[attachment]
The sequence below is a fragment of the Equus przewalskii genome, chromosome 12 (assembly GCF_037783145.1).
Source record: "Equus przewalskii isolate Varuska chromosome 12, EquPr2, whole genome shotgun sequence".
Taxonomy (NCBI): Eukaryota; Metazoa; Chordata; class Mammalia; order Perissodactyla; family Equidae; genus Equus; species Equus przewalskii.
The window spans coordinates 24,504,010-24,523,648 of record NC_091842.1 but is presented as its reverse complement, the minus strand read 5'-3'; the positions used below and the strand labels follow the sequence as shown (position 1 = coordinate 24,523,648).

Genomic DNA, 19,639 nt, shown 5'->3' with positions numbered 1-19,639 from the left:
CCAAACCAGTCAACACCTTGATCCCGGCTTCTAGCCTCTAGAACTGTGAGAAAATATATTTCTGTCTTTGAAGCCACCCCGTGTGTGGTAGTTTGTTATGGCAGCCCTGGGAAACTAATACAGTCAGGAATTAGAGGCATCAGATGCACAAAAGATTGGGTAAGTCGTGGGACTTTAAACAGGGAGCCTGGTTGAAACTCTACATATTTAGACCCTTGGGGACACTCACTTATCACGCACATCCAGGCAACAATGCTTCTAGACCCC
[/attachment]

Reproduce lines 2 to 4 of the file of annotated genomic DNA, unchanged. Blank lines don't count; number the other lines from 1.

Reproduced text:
Source record: "Equus przewalskii isolate Varuska chromosome 12, EquPr2, whole genome shotgun sequence".
Taxonomy (NCBI): Eukaryota; Metazoa; Chordata; class Mammalia; order Perissodactyla; family Equidae; genus Equus; species Equus przewalskii.
The window spans coordinates 24,504,010-24,523,648 of record NC_091842.1 but is presented as its reverse complement, the minus strand read 5'-3'; the positions used below and the strand labels follow the sequence as shown (position 1 = coordinate 24,523,648).